When Delonte West left the St. Joseph’s University basketball team in 2004 to enter the NBA Draft, it would have been hard to imagine that the promising player would someday be panhandling at gas stations.
West, 39, who has battled bipolar disorder, addiction and homelessness over the years, has been shown begging people for money in several viral videos posted to social media this summer.
In June, he was filmed panhandling, wandering around a convenience store parking lot and answering questions from fans who recognized him on the street.
This week, another fan found West at a Virginia gas station. He took the time to give the young boy some uplifting advice.
“Keep working hard, you know what I mean?” he said. “If they can do it, you can do it.”
The boy’s mother was curious about West’s hardships. She wanted to know what happened to $16 million he earned during his nine years in the NBA.
“I took care of all my family,” he said, noting that he bought homes for many of his relatives and paid for some to go to college. “I stand on my own two (feet) … I don’t expect anything in return.”
West was also open when he was interviewed by another fan a few days earlier.
“Sometimes I forget I even play basketball,” he said.
TMZ followed this up with an interview in which West addressed the panhandling directly.
“It is what it is,” West said. “I got children. I’m in between jobs. People can help me as much as they can, but you know, as a man I gotta do what I gotta do for my babies.”
West was a freshman at St. Joe’s in 2001. He came from Eleanor Roosevelt High School in Greenbelt, Maryland, near Washington, where he was named the All Met Basketball Player of the Year by the Washington Post.
West had a stellar junior year in 2004, averaging 18.9 points and 4.7 assists per game. The Hawks had a 30-2 record and made it to the Elite Eight in the NCAA Tournament.
Instead of returning to St. Joe’s for his senior year, West chose to enter the draft and was selected by the Boston Celtics in the first round as the 24th pick overall.
Over the course of an nine-year NBA career, he also went on to play for the Seattle Supersonics, Cleveland Cavaliers and Dallas Mavericks. He averaged 9.7 points, 3.6 assists and 2.9 rebounds per game on average.
But West’s success on the court early in his career obscured his long-standing mental health issues.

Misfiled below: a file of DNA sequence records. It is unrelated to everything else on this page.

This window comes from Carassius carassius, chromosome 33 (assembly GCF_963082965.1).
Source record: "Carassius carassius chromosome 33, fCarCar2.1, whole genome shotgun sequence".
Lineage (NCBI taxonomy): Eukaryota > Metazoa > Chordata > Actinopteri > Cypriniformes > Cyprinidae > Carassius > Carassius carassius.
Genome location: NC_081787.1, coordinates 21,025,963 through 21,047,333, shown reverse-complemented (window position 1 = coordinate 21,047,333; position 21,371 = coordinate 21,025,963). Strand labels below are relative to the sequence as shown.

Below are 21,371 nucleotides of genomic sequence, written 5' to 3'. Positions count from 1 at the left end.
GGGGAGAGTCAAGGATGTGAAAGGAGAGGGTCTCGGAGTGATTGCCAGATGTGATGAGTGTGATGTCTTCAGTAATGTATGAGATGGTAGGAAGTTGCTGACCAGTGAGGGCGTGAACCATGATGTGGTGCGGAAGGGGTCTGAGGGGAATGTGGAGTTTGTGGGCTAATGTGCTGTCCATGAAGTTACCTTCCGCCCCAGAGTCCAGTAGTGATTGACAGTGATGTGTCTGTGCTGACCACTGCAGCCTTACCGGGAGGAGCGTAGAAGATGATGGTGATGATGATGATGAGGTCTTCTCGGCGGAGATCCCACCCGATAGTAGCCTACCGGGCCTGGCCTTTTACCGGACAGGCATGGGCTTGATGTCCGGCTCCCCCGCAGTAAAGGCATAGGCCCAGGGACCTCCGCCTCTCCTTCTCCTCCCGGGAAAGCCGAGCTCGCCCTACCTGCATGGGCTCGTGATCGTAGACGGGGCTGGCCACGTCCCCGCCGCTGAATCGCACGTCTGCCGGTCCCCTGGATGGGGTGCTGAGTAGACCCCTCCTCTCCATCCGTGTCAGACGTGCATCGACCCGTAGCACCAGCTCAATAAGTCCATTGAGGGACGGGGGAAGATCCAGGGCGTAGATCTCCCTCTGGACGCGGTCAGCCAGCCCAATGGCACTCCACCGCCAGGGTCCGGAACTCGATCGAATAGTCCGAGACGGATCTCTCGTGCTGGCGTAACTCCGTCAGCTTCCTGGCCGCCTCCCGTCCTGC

West has said he struggled with mental health issues since he was a teen. In October 2008, he left the Cavaliers’ training camp due to a mental health crisis and was diagnosed with bipolar disorder.
In September 2009, he was arrested after he was pulled over for a traffic violation and was found to be in possession of three guns he wasn’t licensed to carry. He pleaded guilty and was sentenced to two years of unmonitored probation and 40 hours of community service.
During the NBA lockout In 2011, West reportedly was broke. He applied for a job at Home Depot and ultimately worked at a furniture store since he couldn’t play abroad while on probation.
By that point, the best days of West’s basketball career were behind him.
His NBA stint ended in October 2012 when the Mavericks suspended him indefinitely after he reportedly got into arguments with teammates following preseason losses. West went on to play in the NBA D-league and professionally in China and Venezuela, but an injury ended his career for good in 2015.
Following his playing career, West was found living homeless in Los Angeles and Washington, where videos in 2020 showed him in an altercation. Nelson and former St. Joe’s coach Phil Martelli attempted to help West following the altercation, and Doc Rivers, his coach in Boston, also had sought to help him.
Later in 2020, Mavericks owner Mark Cuban took West under his wing by picking him up at a Texas gas station and paying for him to attend rehab in Florida. Although West stayed clean for a time and got a job at the facility, he was arrested for public intoxication and related charges last year.
Things were looking up this spring when West was included in the draft for rapper Ice Cube’s BIG3, a three-on-three league populated mostly by aging NBA veterans. But West was not picked and just a few weeks later he resurfaced in Virginia.